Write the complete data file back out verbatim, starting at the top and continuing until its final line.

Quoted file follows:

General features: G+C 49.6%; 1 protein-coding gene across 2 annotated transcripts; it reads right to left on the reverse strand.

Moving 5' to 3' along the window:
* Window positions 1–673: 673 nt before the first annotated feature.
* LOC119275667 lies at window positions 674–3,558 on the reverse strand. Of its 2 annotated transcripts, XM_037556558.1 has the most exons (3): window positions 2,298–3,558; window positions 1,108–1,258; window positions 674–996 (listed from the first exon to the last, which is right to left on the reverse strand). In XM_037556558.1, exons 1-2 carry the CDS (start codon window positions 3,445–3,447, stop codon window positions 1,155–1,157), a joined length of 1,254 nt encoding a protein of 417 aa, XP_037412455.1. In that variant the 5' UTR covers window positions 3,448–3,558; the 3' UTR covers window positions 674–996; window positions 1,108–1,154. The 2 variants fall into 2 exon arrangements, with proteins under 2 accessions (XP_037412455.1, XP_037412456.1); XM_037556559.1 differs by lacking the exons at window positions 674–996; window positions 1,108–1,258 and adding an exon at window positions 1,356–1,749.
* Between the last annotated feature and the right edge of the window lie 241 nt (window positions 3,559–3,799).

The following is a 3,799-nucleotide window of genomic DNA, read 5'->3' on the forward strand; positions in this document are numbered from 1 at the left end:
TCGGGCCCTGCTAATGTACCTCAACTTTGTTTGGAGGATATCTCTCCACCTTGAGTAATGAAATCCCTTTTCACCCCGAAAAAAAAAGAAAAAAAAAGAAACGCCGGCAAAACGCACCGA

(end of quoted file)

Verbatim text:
General features: G+C 49.6%; 1 protein-coding gene across 2 annotated transcripts; it reads right to left on the reverse strand.

Moving 5' to 3' along the window:
* Window positions 1–673: 673 nt before the first annotated feature.
* LOC119275667 lies at window positions 674–3,558 on the reverse strand. Of its 2 annotated transcripts, XM_037556558.1 has the most exons (3): window positions 2,298–3,558; window positions 1,108–1,258; window positions 674–996 (listed from the first exon to the last, which is right to left on the reverse strand). In XM_037556558.1, exons 1-2 carry the CDS (start codon window positions 3,445–3,447, stop codon window positions 1,155–1,157), a joined length of 1,254 nt encoding a protein of 417 aa, XP_037412455.1. In that variant the 5' UTR covers window positions 3,448–3,558; the 3' UTR covers window positions 674–996; window positions 1,108–1,154. The 2 variants fall into 2 exon arrangements, with proteins under 2 accessions (XP_037412455.1, XP_037412456.1); XM_037556559.1 differs by lacking the exons at window positions 674–996; window positions 1,108–1,258 and adding an exon at window positions 1,356–1,749.
* Between the last annotated feature and the right edge of the window lie 241 nt (window positions 3,559–3,799).

The following is a 3,799-nucleotide window of genomic DNA, read 5'->3' on the forward strand; positions in this document are numbered from 1 at the left end:
TCGGGCCCTGCTAATGTACCTCAACTTTGTTTGGAGGATATCTCTCCACCTTGAGTAATGAAATCCCTTTTCACCCCGAAAAAAAAAGAAAAAAAAAGAAACGCCGGCAAAACGCACCGA